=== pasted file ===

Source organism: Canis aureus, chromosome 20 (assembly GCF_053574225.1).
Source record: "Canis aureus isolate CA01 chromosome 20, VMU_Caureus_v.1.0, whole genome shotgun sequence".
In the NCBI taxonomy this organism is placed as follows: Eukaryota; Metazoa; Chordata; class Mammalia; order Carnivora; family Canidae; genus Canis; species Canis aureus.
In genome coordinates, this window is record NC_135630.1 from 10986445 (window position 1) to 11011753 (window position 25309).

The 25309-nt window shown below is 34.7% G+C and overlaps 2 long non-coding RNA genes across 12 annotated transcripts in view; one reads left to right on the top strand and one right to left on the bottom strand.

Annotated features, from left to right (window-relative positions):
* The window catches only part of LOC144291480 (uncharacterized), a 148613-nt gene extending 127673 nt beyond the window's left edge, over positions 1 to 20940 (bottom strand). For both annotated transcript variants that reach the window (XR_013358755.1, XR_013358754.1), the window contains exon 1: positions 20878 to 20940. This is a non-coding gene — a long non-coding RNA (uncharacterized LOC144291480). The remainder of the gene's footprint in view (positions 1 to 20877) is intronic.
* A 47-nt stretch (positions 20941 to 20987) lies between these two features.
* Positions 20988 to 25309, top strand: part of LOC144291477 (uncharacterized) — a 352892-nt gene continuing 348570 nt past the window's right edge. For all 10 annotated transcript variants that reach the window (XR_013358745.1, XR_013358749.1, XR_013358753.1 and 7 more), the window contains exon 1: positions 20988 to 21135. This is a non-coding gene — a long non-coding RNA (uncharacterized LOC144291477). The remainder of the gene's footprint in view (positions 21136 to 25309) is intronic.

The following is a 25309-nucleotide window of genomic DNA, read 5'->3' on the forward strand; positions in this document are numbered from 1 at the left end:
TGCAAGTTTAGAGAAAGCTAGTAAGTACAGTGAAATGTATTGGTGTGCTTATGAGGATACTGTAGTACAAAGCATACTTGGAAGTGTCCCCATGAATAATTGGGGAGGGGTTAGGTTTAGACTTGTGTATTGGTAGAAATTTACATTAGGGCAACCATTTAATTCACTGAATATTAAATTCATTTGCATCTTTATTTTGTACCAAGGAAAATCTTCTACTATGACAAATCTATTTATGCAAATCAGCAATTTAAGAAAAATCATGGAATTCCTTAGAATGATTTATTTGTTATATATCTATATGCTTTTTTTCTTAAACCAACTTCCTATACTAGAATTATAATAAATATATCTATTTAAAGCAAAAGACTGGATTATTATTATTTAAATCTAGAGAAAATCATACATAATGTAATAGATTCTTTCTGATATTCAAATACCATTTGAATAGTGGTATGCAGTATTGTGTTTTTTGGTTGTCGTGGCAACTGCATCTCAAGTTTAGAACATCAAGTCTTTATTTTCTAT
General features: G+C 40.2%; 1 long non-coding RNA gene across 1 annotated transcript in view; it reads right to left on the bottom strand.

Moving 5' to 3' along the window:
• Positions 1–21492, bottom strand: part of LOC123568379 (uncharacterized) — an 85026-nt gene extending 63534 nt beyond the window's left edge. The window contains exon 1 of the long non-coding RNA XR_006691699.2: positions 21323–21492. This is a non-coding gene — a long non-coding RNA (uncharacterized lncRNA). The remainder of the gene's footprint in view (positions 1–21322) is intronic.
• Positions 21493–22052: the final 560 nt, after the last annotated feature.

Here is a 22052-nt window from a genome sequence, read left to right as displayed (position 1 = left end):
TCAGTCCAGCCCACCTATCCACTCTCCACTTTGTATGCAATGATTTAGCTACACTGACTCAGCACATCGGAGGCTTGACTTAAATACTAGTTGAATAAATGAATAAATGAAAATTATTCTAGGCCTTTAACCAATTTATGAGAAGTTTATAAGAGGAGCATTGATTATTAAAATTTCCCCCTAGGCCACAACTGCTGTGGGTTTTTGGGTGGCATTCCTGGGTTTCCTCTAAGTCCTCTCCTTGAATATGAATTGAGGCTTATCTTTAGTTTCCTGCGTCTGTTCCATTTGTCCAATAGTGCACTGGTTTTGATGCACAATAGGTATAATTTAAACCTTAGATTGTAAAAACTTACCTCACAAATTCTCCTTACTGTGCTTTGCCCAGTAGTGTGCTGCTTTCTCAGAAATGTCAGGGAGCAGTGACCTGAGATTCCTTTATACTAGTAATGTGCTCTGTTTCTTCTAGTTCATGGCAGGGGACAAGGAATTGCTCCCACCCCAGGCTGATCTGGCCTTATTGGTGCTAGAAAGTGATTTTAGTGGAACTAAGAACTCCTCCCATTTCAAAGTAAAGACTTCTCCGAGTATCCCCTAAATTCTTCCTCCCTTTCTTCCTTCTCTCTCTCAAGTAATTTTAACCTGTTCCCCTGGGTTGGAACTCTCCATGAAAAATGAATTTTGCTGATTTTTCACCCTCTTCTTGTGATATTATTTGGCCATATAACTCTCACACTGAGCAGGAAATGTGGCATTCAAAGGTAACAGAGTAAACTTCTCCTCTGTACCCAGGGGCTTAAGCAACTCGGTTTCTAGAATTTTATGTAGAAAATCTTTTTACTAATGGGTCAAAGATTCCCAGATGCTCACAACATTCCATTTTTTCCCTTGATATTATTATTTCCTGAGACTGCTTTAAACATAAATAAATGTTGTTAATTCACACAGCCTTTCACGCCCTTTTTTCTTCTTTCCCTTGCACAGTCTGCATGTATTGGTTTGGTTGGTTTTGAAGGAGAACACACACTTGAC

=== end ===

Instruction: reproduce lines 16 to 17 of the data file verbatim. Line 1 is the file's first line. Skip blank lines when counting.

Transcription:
Here is a 22052-nt window from a genome sequence, read left to right as displayed (position 1 = left end):
TCAGTCCAGCCCACCTATCCACTCTCCACTTTGTATGCAATGATTTAGCTACACTGACTCAGCACATCGGAGGCTTGACTTAAATACTAGTTGAATAAATGAATAAATGAAAATTATTCTAGGCCTTTAACCAATTTATGAGAAGTTTATAAGAGGAGCATTGATTATTAAAATTTCCCCCTAGGCCACAACTGCTGTGGGTTTTTGGGTGGCATTCCTGGGTTTCCTCTAAGTCCTCTCCTTGAATATGAATTGAGGCTTATCTTTAGTTTCCTGCGTCTGTTCCATTTGTCCAATAGTGCACTGGTTTTGATGCACAATAGGTATAATTTAAACCTTAGATTGTAAAAACTTACCTCACAAATTCTCCTTACTGTGCTTTGCCCAGTAGTGTGCTGCTTTCTCAGAAATGTCAGGGAGCAGTGACCTGAGATTCCTTTATACTAGTAATGTGCTCTGTTTCTTCTAGTTCATGGCAGGGGACAAGGAATTGCTCCCACCCCAGGCTGATCTGGCCTTATTGGTGCTAGAAAGTGATTTTAGTGGAACTAAGAACTCCTCCCATTTCAAAGTAAAGACTTCTCCGAGTATCCCCTAAATTCTTCCTCCCTTTCTTCCTTCTCTCTCTCAAGTAATTTTAACCTGTTCCCCTGGGTTGGAACTCTCCATGAAAAATGAATTTTGCTGATTTTTCACCCTCTTCTTGTGATATTATTTGGCCATATAACTCTCACACTGAGCAGGAAATGTGGCATTCAAAGGTAACAGAGTAAACTTCTCCTCTGTACCCAGGGGCTTAAGCAACTCGGTTTCTAGAATTTTATGTAGAAAATCTTTTTACTAATGGGTCAAAGATTCCCAGATGCTCACAACATTCCATTTTTTCCCTTGATATTATTATTTCCTGAGACTGCTTTAAACATAAATAAATGTTGTTAATTCACACAGCCTTTCACGCCCTTTTTTCTTCTTTCCCTTGCACAGTCTGCATGTATTGGTTTGGTTGGTTTTGAAGGAGAACACACACTTGAC